Posts Tagged ‘Harold Bloom’

Saturday Art

January 9, 2016


Perhaps tomorrow (Sunday) I will find more quality time for blogging. Today I have cleaned house thoroughly, read prodigiously, and worked on three watercolors (that hopefully I’ll post tomorrow) and barely got underway this drawing of the tops of winter trees in my own backyard,

The day has been a delicious one with temperatures hovering in the forties and then the thirties.  Tonight they are expected to dip into the twenties. The fireplace has burned all day, lending a pleasing ambiance to the living room and studio. And my reading from James Joyce’s Ulysses and Harold Bloom’s The Daemon Knows has refreshed my soul.

Thanks for reading.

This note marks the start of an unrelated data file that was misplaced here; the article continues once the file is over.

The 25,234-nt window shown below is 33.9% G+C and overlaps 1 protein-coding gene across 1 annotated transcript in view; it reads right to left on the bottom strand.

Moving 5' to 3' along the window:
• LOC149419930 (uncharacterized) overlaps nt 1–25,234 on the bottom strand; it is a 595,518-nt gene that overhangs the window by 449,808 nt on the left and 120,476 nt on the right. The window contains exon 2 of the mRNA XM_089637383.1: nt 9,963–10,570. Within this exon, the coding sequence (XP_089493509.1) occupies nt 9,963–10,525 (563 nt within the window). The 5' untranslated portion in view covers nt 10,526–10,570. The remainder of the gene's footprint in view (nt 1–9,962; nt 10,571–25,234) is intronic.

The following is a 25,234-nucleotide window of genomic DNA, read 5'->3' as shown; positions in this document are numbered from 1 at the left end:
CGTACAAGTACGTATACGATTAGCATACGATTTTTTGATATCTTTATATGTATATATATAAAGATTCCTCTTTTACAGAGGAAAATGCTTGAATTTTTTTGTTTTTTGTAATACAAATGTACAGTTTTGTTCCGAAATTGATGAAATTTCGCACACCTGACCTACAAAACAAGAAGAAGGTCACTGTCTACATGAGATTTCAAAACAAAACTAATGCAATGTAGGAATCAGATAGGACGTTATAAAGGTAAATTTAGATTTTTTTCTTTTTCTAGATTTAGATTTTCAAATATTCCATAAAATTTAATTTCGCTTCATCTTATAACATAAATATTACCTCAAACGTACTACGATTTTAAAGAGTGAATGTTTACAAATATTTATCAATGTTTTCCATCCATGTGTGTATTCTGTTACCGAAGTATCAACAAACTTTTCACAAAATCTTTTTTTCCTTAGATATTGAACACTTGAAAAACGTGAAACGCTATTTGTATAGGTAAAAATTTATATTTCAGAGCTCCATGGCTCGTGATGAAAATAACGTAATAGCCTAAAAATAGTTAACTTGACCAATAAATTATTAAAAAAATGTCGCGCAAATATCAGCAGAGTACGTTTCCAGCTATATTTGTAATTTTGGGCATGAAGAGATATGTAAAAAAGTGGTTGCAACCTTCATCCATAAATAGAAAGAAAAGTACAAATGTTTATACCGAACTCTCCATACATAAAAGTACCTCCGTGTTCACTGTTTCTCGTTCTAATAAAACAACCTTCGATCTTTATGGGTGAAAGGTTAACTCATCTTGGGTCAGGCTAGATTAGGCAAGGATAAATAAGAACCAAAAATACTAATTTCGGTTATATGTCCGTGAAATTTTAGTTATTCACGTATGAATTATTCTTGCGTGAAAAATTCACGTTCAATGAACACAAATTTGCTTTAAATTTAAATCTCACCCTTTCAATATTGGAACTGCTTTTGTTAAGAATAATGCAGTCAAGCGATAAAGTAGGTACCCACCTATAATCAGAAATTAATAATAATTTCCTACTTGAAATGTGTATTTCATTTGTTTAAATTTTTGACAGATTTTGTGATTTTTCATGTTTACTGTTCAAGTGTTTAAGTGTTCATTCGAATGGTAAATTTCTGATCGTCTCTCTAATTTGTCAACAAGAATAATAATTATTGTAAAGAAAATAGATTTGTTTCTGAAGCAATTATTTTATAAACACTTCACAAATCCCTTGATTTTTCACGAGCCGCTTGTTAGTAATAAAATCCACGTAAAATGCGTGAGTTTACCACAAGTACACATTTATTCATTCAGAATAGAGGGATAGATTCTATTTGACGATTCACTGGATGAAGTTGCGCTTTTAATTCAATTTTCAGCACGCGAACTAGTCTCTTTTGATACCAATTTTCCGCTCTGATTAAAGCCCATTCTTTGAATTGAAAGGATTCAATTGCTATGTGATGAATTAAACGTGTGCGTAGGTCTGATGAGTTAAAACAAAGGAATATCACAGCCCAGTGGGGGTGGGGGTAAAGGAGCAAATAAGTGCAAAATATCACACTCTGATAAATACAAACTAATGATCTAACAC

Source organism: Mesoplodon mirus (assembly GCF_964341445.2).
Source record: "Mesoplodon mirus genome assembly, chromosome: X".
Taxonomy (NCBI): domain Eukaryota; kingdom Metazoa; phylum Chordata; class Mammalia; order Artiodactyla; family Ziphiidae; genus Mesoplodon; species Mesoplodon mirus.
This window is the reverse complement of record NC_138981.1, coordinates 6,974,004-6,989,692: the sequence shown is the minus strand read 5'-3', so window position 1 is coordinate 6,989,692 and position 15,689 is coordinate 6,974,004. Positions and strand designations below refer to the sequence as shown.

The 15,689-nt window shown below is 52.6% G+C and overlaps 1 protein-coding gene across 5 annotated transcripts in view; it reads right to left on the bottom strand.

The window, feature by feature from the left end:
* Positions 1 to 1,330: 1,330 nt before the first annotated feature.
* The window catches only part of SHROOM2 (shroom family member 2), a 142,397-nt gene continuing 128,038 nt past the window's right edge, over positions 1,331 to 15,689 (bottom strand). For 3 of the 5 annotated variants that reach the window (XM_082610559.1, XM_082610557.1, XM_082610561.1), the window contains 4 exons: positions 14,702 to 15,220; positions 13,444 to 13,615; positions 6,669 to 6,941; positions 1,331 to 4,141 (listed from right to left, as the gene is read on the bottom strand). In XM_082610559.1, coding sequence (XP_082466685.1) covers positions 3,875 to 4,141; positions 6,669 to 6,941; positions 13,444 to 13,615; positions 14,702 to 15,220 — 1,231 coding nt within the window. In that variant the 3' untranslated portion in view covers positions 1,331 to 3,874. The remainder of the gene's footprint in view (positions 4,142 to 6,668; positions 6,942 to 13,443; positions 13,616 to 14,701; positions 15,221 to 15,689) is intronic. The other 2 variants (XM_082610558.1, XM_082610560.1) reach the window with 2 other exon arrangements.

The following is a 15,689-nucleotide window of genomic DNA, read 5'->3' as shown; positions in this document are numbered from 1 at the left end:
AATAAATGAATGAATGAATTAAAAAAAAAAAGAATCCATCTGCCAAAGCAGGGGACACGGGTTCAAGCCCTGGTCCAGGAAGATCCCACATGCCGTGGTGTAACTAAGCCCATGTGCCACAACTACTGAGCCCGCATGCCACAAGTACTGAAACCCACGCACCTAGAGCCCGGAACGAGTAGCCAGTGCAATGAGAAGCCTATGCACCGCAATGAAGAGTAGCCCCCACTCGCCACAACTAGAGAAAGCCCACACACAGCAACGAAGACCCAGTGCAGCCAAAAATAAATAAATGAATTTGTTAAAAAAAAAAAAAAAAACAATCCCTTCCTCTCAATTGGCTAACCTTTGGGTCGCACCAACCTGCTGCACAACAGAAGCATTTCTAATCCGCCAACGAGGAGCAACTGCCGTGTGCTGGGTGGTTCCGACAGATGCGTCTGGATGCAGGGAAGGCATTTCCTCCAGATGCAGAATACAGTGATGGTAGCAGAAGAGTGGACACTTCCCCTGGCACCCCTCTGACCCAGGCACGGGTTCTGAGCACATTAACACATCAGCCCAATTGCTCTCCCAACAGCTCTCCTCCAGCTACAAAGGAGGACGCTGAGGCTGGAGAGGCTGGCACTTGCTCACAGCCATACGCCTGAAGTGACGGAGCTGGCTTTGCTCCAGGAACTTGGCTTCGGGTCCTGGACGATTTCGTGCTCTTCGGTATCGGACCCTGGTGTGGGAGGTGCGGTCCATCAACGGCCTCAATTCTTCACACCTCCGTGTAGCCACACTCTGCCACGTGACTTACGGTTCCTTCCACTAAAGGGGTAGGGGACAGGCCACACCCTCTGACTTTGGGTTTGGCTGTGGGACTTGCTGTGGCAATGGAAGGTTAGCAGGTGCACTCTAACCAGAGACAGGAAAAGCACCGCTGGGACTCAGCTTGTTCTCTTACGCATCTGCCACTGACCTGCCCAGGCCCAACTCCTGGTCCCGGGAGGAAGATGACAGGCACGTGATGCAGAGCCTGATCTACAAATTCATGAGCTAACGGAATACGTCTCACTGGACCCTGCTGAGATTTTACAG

Sunday Afternoon in the Studio

December 20, 2015

imageWe tend now to regard genius as the creative capacity, as opposed to talent.  The Victorian historian Froude observed that genius “is a spring in which there is always more behind than flows from it.” 

Harold Bloom, Genius

With the sinus infection subsiding slowly, I found myself working today with more energy than the past several.  While the natural light was available (though the day remained somewhat dim and overcast) I worked on a watercolor next to my windows to the north, enjoying the dynamics of the pigments playing in the daylight.  I’m working hard on a fly fishing composition, and finding myself trying a number of techniques I haven’t tried before.  It’s coming slowly, but I’m happy with the results so far.  I should have it wrapped up by tomorrow or Tuesday.